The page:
Fat Bastard Too 'Cheeky' for Austin Radio
Wine ads warp the moral fiber of some but not all local listeners
In the wake of the morality storm stirred up by Janet Jackson's televised nipple flash, it's come to this for local radio stations: They don't even know if they can play a commercial for a wine called Fat Bastard without bringing down the pious wrath of the Federal Communications Commission. Last week two Austin stations, KKMJ (95.5FM) and KLBJ (590AM), pulled ads for the wine off the air while other local stations continue to run the spots, apparently confident that Fat Bastard jokes are not destroying their listeners' moral fiber.
Infinity Broadcasting yanked the Fat Bastard ads from KKMJ Majic 95.5, which plays soft rock after receiving "25 to 35 pretty vocal complaints" from listeners, says John Hiatt, manager of Infinity's four Austin stations. "If we only had two or three calls, the spots would still be on the air," Hiatt said. But the Fat Bastard spots continue to run on Majic's adult contemporary sister station, KAMX (94.7FM, The Mix). The company hasn't received a single complaint from Mix listeners, Hiatt says.
Meanwhile, Emmis Broadcasting decided not to run the Fat Bastard spots on news-talk KLBJAM after receiving complaints but continues to air the ads on its other Austin stations. "We're just trying to be responsive to the listeners of the stations," said Scott Gillmore, market manager for Emmis' Austin stations.
The three spots still airing feature a wide array of Fat Bastard jokes. In one, a bawdy wench announces she loves to "climb into a tub with a little Fat Bastard." Each ad notes that the Fat Bastard name stems from a "cheeky British phrase." (It has nothing to do aside from the cheeky and British part with the Fat Bastard character in Austin Powers movies.) "We tried hard to create funny spots that would appeal to everyone," said Alan MacDonald, vice-president of Click Wine Group, the small Seattle-based company that distributes Fat Bastard.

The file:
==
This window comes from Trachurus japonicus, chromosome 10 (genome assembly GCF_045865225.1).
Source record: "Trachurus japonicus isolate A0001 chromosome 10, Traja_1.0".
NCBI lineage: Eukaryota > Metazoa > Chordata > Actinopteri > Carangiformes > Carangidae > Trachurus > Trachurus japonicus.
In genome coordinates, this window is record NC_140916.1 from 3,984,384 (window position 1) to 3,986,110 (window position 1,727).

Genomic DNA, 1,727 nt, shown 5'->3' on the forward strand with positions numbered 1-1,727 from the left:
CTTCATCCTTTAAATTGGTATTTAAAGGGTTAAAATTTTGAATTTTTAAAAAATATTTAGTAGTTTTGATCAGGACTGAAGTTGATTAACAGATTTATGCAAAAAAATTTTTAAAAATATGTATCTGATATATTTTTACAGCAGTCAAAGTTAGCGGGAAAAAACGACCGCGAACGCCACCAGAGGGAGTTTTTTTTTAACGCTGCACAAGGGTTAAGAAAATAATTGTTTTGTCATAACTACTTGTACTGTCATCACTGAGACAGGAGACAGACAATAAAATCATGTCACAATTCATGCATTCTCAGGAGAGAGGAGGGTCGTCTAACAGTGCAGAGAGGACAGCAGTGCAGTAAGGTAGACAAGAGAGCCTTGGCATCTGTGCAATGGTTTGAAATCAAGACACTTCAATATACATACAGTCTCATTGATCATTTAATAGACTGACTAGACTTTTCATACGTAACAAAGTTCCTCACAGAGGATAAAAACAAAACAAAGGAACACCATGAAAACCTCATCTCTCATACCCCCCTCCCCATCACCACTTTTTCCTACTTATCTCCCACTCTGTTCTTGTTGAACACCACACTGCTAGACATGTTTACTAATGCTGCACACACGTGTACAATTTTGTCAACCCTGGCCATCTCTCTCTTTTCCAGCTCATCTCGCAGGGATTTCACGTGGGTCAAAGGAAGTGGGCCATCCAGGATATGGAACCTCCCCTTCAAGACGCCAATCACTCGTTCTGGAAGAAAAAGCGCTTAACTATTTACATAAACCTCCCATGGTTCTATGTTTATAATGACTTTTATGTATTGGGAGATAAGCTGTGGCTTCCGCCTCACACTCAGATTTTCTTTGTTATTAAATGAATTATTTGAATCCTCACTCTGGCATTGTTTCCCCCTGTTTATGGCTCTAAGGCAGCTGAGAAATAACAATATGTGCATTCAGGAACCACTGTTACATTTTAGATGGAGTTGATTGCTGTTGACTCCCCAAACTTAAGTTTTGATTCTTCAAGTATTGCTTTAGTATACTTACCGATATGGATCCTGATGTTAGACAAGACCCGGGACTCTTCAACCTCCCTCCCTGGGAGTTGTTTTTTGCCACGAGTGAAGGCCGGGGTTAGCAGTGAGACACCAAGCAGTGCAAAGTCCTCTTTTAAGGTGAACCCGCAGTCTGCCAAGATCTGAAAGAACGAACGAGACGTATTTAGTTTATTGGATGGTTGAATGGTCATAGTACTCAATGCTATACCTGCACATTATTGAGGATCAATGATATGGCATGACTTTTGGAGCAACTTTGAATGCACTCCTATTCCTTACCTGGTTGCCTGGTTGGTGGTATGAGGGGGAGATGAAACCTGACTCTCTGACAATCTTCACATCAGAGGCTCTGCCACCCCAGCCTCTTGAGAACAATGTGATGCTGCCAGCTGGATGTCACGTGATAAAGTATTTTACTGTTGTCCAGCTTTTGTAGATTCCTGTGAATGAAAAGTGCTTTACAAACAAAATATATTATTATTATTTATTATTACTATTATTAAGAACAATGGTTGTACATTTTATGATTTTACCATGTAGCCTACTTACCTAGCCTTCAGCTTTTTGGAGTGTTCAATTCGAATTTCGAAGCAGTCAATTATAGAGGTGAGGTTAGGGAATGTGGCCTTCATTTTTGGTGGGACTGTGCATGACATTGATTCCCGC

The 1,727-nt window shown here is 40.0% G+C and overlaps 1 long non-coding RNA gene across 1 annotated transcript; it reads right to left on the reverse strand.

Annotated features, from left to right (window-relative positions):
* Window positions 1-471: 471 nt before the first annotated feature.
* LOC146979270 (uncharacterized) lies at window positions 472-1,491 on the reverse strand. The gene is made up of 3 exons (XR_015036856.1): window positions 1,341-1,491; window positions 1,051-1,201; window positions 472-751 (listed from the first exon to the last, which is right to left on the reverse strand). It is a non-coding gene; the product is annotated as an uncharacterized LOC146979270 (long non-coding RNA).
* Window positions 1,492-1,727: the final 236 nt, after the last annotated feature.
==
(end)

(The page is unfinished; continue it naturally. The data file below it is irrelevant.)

MacDonald sounds a bit mystified by the Austin stations' reaction, considering the stations approved the spots before they aired. Fat Bastard ads have run in Madison, Wis., and in the Tampa Bay area without any visible sign of moral decay, and the company's wines are sold in stores around the country.
But this is dicey territory for the broadcasters, who can't say "dick" these days out of fear of getting slapped down by the FCC. Since Jackson's Super Bowl striptease, the FCC has levied hundreds of thousands of dollars in fines against stations, in some cases for stunts that wouldn't have drawn a pithy warning letter a few years ago. Infinity, which is owned by nipple panderer Viacom (also owner of CBS), decided it was better to return Click Wine's money rather than take chances running the spots on KKMJ, which bills itself as family-friendly. "I do think we have an obligation to try and find entertainment that doesn't have to be guarded against," Hiatt said.